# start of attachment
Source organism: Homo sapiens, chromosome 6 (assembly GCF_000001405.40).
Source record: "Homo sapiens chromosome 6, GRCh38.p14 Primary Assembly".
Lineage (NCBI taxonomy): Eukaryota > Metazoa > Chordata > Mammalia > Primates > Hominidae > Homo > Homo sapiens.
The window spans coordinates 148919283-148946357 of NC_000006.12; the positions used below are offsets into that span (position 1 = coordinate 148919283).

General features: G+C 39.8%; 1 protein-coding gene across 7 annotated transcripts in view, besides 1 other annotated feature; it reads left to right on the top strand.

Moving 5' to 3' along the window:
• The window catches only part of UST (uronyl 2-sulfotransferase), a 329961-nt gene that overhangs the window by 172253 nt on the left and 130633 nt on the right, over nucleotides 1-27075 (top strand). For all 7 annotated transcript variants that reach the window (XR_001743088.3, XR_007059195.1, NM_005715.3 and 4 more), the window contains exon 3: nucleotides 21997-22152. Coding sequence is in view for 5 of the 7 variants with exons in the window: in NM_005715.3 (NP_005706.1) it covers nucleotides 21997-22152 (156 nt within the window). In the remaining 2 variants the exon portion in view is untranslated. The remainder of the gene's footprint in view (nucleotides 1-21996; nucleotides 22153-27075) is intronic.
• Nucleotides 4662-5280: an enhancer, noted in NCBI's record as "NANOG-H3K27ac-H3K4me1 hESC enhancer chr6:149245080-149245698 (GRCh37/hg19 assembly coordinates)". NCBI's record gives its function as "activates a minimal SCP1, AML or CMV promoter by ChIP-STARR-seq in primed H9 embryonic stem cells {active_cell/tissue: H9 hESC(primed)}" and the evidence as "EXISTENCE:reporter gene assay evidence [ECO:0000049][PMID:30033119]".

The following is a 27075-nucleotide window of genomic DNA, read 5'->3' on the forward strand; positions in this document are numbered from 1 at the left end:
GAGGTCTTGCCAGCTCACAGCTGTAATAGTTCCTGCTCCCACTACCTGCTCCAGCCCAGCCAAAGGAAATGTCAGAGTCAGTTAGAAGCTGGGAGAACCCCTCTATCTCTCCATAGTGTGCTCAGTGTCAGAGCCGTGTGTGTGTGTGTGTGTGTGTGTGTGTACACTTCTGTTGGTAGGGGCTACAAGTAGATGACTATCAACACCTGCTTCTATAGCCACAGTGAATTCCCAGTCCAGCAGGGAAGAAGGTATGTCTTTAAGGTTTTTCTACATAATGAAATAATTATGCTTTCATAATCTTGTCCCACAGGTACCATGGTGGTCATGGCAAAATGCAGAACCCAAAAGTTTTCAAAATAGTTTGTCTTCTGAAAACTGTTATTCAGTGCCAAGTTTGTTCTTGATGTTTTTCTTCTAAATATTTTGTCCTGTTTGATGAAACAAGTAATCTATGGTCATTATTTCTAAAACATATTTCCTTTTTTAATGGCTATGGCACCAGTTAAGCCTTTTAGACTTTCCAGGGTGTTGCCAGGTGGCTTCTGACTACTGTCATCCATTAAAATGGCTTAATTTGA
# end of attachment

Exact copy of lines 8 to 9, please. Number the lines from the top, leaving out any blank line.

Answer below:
• Nucleotides 4662-5280: an enhancer, noted in NCBI's record as "NANOG-H3K27ac-H3K4me1 hESC enhancer chr6:149245080-149245698 (GRCh37/hg19 assembly coordinates)". NCBI's record gives its function as "activates a minimal SCP1, AML or CMV promoter by ChIP-STARR-seq in primed H9 embryonic stem cells {active_cell/tissue: H9 hESC(primed)}" and the evidence as "EXISTENCE:reporter gene assay evidence [ECO:0000049][PMID:30033119]".

The following is a 27075-nucleotide window of genomic DNA, read 5'->3' on the forward strand; positions in this document are numbered from 1 at the left end: